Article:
With the U.S. FDA’s approval late Dec. 11 of the Pfizer-BioNTech coronavirus vaccine, the rollout of the protective shot is set to begin.
The emergency use authorization for giving the vaccine to those age 16 and older sets the stage for millions of Americans – starting with healthcare workers and vulnerable seniors – to be vaccinated as soon as next week. The FDA’s emergency approval of the mRNA-based vaccine approval is already being hailed as a potential turning point in a pandemic that has claimed the lives of almost 300,000 Americans.
But what about recent allergy concerns? The FDA says the Pfizer vaccine’s prescribing information will include a highly specific allergy warning – not a sweeping advisory such as the U.K. imposed this week. After two British healthcare workers experienced anaphylaxis-like symptoms, the U.K.’s medicines regulatory agency issued a blanket warning that people with a history of anaphylaxis to vaccines, food or drugs should not get the Pfizer vaccine.
Leading U.S. allergists and vaccine experts contend the U.K. allergy advisory went too far. They tell Allergic Living of concerns that warning will fuel unnecessary doubts.
On Dec. 10, Marion Gruber, director of the FDA’s Office of Vaccines Research and Review, told a panel of experts reviewing the Pfizer-BioNTech vaccine’s clinical trial results that the FDA is in communication with U.K. authorities about the cases of two healthcare workers who experienced reactions.
For the U.S. rollout, she said the FDA and Pfizer have agreed on prescribing information and fact sheets that say “this vaccine should not be administered to individuals with known history of severe allergic reactions to any of component of Pfizer’s COVID-19 vaccine.” As well, Gruber said availability of emergency treatment for anaphylaxis will be required when administering the vaccine – which is standard practice with vaccinations.
What’s Known of U.K. Reactions
The panel of experts voted to recommend emergency use authorization (or EUA) for the Pfizer-BioNTech vaccine, and the FDA then did approve, just over a day later. Then on Dec. 12, a panel reviewing for the Centers for Disease Control and Prevention (CDC) also voted in favor of an EUA for the vaccine. The CDC is now expected to give its final authorization, allowing the rollout to begin.
The Pfizer vaccine proved to be 95 percent effective in final stage results of a clinical trial that involved 44,000 participants. The safety profile among this large group was also convincing, which is what makes the two British cases unusual. In the FDA panel’s review of the safety data on the mRNA-based vaccine, a Pfizer official provided new details about the two Britons who experienced anaphylaxis-like symptoms.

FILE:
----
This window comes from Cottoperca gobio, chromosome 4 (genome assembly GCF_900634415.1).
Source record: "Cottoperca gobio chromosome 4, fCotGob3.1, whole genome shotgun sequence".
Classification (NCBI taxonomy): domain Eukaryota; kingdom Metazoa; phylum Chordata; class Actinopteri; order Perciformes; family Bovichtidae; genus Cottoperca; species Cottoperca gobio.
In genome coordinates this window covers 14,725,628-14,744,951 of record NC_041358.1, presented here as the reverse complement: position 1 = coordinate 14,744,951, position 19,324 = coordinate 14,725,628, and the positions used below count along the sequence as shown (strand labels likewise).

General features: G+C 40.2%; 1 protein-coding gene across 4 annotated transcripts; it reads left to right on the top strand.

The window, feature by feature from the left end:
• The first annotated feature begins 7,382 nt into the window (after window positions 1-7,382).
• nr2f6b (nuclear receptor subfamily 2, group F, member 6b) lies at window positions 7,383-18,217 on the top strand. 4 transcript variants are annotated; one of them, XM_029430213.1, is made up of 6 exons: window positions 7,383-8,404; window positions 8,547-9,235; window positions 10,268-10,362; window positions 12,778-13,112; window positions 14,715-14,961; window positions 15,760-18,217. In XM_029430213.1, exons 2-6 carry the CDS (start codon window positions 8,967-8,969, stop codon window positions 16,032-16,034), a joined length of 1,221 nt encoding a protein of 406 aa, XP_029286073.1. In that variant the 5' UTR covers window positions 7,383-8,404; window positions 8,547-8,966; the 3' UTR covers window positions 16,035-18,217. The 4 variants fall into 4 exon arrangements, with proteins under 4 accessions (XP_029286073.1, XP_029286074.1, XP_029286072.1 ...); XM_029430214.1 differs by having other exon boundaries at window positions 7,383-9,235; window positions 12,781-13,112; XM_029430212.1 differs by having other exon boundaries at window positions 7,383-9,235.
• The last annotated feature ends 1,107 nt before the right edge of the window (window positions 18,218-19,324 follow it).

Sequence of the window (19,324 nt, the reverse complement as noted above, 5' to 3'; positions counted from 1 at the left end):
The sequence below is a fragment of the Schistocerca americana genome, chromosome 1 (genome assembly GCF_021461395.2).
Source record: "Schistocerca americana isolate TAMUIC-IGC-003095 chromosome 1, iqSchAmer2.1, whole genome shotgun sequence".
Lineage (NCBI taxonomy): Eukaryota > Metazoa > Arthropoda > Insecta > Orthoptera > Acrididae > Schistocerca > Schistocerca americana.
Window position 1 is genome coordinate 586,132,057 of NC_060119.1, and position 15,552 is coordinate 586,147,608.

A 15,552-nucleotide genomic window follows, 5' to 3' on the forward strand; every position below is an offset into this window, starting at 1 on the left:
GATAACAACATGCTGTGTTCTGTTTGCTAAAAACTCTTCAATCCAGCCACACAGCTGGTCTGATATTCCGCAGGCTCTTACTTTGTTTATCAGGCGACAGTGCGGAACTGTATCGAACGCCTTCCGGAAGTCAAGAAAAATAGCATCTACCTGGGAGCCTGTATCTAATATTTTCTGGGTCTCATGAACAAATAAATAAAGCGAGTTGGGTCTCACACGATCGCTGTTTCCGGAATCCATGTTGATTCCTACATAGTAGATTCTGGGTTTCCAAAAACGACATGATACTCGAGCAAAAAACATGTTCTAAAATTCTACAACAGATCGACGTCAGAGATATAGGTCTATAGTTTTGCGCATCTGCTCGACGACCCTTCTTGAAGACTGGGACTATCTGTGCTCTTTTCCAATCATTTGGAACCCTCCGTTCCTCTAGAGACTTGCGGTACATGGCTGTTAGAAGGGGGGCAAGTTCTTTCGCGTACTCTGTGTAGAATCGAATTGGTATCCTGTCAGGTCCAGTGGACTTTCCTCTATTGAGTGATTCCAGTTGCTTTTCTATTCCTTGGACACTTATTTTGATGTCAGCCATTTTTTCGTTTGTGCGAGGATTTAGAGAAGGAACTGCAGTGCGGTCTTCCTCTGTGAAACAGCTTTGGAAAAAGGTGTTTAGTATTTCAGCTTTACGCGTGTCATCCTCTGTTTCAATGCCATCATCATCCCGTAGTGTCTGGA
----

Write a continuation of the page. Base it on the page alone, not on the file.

The two women are in their forties. One has food allergies and reported in past having anaphylaxis that required epinephrine. The second has a history of an allergic reaction to one or more medications, “although we don’t know which drugs yet,” said Patrick Caubel, the head of safety at Pfizer. The second woman experienced shortness of breath but her reaction was “more minor,” he said. Both women were treated with epinephrine and recovered.
The FDA completed an independent analysis of Pfizer’s clinical trial results, and found a few instances of what could potentially have been minor allergic reactions among trial participants. “None of these were considered to be serious,” Gruber told the panel. “None of them received epinephrine injections.”
Contrary to rumors on social media, the FDA experts panel was told that people with a history of serious food or medication allergies were not excluded from the vaccine’s Phase 3 trial. Only those who had a past severe adverse reaction to any vaccine or to a component of this vaccine were excluded, said Pfizer’s Dr. William Gruber, senior vice president of vaccine clinical research and development.
“During the course of the trial, we have not see anything that alerted us to a safety signal associated with the vaccine and the potential for anaphylaxis,” he said.